And the final parting shot in the book as the authors look forward toward the social horizon:

It is going to become increasingly vital for us to find money heroes and communicate their stories to our children.

…because our kids are increasingly surrounded by easy access to impressions of bad actors. Facebook was 2 years away when this book was published but they saw the trend nonetheless through the insipid example of TV and movies.

Review – Silver Spoon Kids

Silver Spoon Kids: How Successful Parents Raise Responsible Children

by Eileen Gallo, Jon Gallo, published 2002

Growing up, I’ve personally witnessed conflicted family dynamics surrounding money. My parents are “successful” as the term connotes in this book, and their goal for their children (myself and siblings) was to create plans and structure for sharing their success with them while trying to avoid the risk of ruining our motivation, realism and personal attitudes. To summarize it in a pithy way, it is the quest to find a way for family wealth to “Have an impact, without an impact.” Somehow, we were to all benefit from family wealth while living as if it didn’t exist.

I’d say it’s been hit or miss, so far. All of their kids turned out morally in such a way that the average friend, neighbor or community member would think to refer to them as “good people” (if I may be so bold as a member of the sect!) But struggles or lack thereof with personal identity, sense of purpose, motivation, etc. vary from person to person and area to area. And at present, a minority of the children are in any position to know what to do with their parents’ wealth in the event of their demise. We might just chalk this up to genes and the randomness of life, but Silver Spoon Kids offers some child development background and family socialization dynamics that provide evidence these outcomes are anything but purely random.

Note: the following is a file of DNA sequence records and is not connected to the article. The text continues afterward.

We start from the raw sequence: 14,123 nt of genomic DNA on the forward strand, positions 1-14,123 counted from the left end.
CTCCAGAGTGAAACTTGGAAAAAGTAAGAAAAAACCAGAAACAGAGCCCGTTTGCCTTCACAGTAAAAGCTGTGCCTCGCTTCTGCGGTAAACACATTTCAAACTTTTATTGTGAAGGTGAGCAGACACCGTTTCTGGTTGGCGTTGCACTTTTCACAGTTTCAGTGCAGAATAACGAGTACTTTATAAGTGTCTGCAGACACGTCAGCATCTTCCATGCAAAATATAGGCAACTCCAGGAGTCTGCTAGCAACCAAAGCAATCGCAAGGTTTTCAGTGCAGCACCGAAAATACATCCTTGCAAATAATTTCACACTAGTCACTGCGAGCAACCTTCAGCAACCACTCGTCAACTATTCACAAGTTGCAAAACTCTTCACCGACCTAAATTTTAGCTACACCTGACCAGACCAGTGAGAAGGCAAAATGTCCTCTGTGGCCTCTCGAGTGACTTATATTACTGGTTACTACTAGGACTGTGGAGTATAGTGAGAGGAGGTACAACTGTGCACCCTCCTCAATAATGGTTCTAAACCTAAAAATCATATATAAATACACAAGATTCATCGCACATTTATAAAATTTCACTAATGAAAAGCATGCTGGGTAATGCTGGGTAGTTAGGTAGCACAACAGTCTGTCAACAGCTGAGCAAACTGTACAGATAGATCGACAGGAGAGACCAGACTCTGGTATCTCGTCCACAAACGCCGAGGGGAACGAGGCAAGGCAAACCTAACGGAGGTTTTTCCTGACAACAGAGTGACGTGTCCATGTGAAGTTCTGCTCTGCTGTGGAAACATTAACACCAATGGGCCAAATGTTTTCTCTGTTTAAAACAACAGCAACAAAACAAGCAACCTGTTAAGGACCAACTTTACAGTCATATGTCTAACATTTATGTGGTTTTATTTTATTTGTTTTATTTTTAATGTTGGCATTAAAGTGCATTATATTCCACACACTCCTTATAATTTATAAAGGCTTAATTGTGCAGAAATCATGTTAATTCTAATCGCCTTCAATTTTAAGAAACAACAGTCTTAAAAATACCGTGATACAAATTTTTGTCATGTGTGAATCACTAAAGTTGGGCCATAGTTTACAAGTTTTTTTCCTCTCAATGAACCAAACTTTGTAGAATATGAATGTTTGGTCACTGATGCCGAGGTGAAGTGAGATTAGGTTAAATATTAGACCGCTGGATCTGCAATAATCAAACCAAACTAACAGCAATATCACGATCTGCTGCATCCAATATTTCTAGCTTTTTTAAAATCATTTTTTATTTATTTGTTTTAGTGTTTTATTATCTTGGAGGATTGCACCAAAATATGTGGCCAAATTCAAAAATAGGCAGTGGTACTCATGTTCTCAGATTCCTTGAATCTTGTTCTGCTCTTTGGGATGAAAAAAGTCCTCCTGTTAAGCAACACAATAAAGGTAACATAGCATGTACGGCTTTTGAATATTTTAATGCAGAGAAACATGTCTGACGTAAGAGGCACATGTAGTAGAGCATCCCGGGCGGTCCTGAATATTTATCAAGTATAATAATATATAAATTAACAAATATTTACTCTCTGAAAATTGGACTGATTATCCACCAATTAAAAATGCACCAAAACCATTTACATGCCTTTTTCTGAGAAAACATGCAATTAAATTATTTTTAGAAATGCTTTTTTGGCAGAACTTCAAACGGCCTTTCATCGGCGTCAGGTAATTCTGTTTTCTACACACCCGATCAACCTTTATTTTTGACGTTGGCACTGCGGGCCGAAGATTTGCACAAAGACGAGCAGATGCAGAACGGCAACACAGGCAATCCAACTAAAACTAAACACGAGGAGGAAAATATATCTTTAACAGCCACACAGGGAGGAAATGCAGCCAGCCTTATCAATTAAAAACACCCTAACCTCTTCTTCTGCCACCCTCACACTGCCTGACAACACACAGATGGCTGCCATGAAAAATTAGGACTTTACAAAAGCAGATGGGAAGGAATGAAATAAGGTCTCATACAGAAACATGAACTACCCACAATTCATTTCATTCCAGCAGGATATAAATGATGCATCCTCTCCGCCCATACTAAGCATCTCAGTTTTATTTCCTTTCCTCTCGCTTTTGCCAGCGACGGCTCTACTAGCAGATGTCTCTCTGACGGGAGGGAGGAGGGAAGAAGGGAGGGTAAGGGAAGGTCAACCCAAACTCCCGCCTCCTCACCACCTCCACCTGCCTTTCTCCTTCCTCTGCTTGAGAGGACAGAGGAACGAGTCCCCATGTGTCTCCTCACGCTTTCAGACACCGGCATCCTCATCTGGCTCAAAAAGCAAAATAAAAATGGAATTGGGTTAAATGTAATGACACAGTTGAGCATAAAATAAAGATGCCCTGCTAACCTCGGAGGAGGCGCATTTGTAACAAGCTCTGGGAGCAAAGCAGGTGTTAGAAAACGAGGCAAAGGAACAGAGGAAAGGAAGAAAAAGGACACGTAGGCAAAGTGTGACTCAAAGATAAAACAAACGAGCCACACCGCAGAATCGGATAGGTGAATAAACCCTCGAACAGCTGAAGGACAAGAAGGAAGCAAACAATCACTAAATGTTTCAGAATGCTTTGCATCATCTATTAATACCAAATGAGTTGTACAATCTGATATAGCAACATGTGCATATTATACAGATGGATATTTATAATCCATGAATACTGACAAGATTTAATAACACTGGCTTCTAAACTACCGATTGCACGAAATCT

While the authors (a husband and wife duo in the fields of estate planning and family therapy, definitely toll collectors on the highway of family misery built by poor planning) offer a summary of 4 major family money practices they consider essential for parents to master to inculcate responsibility in the second generation, I’d summarize my biggest takeaway from the book in a single sentence as follows: